Right now (repeating I know, but in an attempt to boil this down a bit):

1) Shuttle is Sept, 2010 - Ares I/Orion IOC is March, 2015. FOC is March 2016. That's the official schedule.

Agreed, neither will stick.

How it's likely to be:

1) Shuttle to March, 2011 (would love it to be longer, but for the basis of more likely). Ares I/Orion IOC - per Augustine - as far as 2016. FOC 2017.

Now we can argue about that. I'm basing it on CxP's own confidence levels. Ideally they'll get their funding back in new monies to bring the confidence levels back up, but they themselves have said they can't accelerate due to long lead items. They've studied this, they can't do it.

I would also counter your claims about the lack of slippage in the CxP schedule. Renaming the test schedule flights and "which" flight is IOC and FOC (which was Orion 4) does not hide the fact that the VSE had Orion ready to go in 2013. It's now ready to go in 2015 (2016 if you work on actual functioning role replacing the Soyuz flights)....and threatening to slip beyond. It had already slipped by the time I wrote that late 2008 article, and it slipped again afterwards via the PMRs.

Contracts, reduced funding and continued baseline changes due to technical issues to blame for the above (poor Orion's been put through the millstone on the changes due to Ares I for instance (Documented, Lockheed Martin)). No one is slagging CxP off for that, and the concern is the crucial issue has already been mentioned (ISS transport, Lunar schedule).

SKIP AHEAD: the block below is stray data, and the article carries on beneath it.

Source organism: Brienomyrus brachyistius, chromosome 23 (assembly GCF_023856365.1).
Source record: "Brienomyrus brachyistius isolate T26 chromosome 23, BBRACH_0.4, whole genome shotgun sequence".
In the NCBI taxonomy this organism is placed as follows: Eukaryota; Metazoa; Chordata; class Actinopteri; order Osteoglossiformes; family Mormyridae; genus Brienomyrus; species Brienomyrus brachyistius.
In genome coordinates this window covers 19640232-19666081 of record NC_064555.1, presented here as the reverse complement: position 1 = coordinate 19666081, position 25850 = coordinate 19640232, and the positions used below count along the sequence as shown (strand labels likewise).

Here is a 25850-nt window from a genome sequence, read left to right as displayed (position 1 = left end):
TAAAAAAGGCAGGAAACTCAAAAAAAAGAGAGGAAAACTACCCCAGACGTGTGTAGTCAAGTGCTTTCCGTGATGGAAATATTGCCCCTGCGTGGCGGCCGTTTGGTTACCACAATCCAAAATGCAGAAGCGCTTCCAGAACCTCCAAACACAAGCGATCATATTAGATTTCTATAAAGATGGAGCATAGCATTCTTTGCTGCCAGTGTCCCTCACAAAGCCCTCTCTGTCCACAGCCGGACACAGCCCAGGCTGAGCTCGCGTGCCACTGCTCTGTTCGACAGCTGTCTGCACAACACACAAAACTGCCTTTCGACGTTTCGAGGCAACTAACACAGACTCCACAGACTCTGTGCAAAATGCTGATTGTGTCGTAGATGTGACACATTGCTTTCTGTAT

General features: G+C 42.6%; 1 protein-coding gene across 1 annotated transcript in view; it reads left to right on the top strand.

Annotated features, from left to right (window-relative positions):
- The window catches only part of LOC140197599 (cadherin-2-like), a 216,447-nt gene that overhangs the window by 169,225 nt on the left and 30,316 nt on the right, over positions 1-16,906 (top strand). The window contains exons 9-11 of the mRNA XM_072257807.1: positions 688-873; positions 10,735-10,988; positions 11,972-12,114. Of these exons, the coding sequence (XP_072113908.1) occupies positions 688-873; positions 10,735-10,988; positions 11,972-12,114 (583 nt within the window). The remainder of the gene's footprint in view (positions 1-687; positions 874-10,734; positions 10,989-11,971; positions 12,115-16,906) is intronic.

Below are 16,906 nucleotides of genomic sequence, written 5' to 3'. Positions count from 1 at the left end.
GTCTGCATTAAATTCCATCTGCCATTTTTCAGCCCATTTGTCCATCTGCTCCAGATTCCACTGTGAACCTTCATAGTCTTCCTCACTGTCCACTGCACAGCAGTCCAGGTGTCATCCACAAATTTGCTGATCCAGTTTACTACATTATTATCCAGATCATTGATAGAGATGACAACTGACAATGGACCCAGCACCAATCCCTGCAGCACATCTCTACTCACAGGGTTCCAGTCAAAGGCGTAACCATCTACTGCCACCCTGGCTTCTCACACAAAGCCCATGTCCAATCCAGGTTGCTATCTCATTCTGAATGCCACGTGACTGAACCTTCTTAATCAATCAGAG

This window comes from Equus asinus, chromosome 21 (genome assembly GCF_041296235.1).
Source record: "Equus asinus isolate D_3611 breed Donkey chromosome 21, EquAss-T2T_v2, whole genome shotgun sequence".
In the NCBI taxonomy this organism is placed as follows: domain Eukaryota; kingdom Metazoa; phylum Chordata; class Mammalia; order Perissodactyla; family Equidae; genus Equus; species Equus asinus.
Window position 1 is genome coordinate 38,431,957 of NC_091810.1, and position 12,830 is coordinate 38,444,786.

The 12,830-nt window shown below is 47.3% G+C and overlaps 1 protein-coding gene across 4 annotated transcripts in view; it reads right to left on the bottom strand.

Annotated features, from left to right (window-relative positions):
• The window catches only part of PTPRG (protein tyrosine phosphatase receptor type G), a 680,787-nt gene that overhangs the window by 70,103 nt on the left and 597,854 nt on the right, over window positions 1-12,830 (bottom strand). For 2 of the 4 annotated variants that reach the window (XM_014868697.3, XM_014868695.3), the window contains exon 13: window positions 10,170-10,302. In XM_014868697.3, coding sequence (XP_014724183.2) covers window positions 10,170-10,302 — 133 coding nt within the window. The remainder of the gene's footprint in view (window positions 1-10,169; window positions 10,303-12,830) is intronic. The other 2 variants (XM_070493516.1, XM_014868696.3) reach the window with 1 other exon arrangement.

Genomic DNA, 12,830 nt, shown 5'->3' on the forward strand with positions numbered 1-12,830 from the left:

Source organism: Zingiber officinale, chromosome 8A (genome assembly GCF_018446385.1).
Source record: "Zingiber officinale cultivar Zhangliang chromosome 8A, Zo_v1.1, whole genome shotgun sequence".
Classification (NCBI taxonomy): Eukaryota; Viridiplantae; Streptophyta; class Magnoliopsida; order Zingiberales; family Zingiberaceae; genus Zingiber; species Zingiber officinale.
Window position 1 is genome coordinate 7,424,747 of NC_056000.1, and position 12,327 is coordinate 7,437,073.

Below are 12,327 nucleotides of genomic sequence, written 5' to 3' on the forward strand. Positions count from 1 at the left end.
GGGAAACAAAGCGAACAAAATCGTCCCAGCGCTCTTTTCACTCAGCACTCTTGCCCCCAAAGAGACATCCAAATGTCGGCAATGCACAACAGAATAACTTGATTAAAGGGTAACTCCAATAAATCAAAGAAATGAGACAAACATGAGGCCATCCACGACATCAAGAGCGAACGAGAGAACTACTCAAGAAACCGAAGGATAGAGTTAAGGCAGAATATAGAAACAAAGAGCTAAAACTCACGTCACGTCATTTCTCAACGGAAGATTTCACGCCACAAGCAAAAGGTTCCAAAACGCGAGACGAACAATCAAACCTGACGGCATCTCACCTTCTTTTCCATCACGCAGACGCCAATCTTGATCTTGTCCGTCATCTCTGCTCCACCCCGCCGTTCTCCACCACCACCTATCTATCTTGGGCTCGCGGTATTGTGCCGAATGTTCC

Now don't get me wrong on this. I'm not some "let's go commerical" fanboy, far from it, as I seriously question their ability to do this 'faster' - and I'd much prefer US HSF to be NASA's charge and its priority. The issue I have is based on the realism of cost and schedule, where NASA is throwing away a reasonable Lunar return target (and pre-cursor for Mars) for the sake of trying to save Ares/Orion's schedule to support the ISS for just a few years, via a gap that will be disasterous for the Agency and Contractor skill set.

And there's a problem with the extending, even stretching to a point, of the shuttle manifest to close the gap from the left. Ares I - supposedly a SD vehicle - isn't compatable with a shuttle extension. It lost most of its compatability by design, when the ESAS Ares I was changed due to performance etc (Five seg, delete SSME US etc, etc). Only a true SD vehicle, like the SD HLVs are capable of working in tandem with an extended shuttle manifest.

That's a big problem that was found by Augustine, and pretty much confirms that with Ares/Orion you have a seriously long gap. Four years is too long anyway, but four years is very much pushing it based on what we know, to the point I'd claim - as I have - it's not even close to four years.

You disagree, that's totally your entitlement, and we'll probably have to beg to differ on this.
« Last Edit: 12/08/2009 05:26 PM by Chris Bergin »